Fly fishermen have been coming to Delphi for centuries. Formerly it was the sporting playground of the Marquis of Sligo. It is now particularly noted for its excellent runs of Atlantic salmon. There is also the added attraction of staying at the magnificent Delphi Lodge, a beautiful Georgian country house with a glorious lakeside setting, fine cuisine and great atmosphere.
The number of rods is limited to 12 per day (and only 8 in February and March). Fishing rotates between the river and lakes on a half day basis to provide maximum variety of scenery and opportunity. Fishing is by fly only except for some early season trolling on Doolough.
Click here – Delphi Lodge – Salmon Fishing YouTube Video/Slideshow
Click here – In Pursuit of Silver – Delphi Fishery – Established 1830 – YouTube Video
Click here – Elaine’s first Delphi Salmon
Click here – Playing and Landing a Delphi Salmon – YouTube Video
Click here – A Day Out on Finlough – YouTube Video
Click here – Delphi Springer YouTube Video
Larger spring salmon, weighing between 7lbs and 14lbs, generally run into the Delphi system between January and June, followed by the smaller and more plentiful grilse of 2lbs to 6lbs, from mid June to late August. By September there is a full population of fish in the system. Fresh run fish may be taken in Delphi at any time from February 1st.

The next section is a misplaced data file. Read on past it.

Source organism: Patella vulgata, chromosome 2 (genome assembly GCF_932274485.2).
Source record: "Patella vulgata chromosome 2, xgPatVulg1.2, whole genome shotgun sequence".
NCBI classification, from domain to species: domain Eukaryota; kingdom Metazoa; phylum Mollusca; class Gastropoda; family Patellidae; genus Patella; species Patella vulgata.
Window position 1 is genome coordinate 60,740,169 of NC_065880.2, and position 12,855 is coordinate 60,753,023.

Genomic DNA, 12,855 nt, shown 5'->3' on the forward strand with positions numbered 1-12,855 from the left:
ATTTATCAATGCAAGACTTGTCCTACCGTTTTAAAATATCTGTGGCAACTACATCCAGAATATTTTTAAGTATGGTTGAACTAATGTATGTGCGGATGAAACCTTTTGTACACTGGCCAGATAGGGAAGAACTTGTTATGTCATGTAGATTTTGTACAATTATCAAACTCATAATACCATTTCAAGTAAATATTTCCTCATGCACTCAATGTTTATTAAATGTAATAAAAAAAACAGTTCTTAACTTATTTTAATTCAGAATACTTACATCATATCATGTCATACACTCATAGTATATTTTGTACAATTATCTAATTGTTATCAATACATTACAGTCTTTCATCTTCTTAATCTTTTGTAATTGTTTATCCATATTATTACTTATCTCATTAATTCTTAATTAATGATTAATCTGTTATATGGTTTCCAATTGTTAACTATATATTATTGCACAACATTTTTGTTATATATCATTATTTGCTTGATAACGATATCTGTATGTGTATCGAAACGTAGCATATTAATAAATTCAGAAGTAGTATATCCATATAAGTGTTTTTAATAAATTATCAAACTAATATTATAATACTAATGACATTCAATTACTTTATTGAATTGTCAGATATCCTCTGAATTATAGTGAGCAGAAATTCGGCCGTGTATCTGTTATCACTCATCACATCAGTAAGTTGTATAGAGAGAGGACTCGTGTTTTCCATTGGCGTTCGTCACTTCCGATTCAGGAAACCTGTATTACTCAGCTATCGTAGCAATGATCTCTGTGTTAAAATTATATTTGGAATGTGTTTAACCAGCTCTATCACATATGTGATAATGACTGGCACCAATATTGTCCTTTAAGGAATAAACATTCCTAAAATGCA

The wild salmon stock is now supplemented by a hatchery programme which produces 50,000 smolts per annum. These fish have their adipose fins clipped to distinguish them from their wild cousins. To protect the genetic integrity of wild fish all those of hatchery origin must be killed. By contrast any wild fish, unless it’s the angler’s first ever, must be released. All sea trout are fished on a catch and release basis.
The Delphi system includes the Bundorragha River, Finlough, Doolough and Glencullin.
Click here for Delphi Fishery Map
The Bundorragha (bottom of the dark valley), is one of the most beautiful rivers you can fish. At just over 1.6kms long it has over 20 productive pools. It is almost always suitable for fly fishing, even after a heavy spate, due to the settling effect of the lakes upstream.
Click here for Bundorragha Pool Map_Fishing Guide
Finlough (Bright Lake) is the most popular and prolific of the lakes. It is overlooked by the lodge, is quite shallow and can produce a fish from almost anywhere.
Click here for Finlough Map_Fishing Guide
Doolough (Black Lake) is one of the deepest lakes in Ireland and being surrounded by steep mountains is quite a formidable sight. There are days when choosing appropriate words to describe its rugged beauty are difficult to select. Many salmon are taken here every year but it really comes into its own with good sea trout fishing in August and September.
Click here for Doolough Map_Fishing Guide
Glencullin is the final destination for the migratory species. It is not a big lake but its rugged beauty is extreme. There is also the added attraction of two small islands, one natural which is an oasis of wild vegetation and the other is a Crannog i.e. man-made and probably would have been an ancient defensive settlement. It is a real favourite with sea trout anglers with the occasional salmon also being caught.
Click here for Glencullin Map_Fishing Guide
See also Tackle & techniques.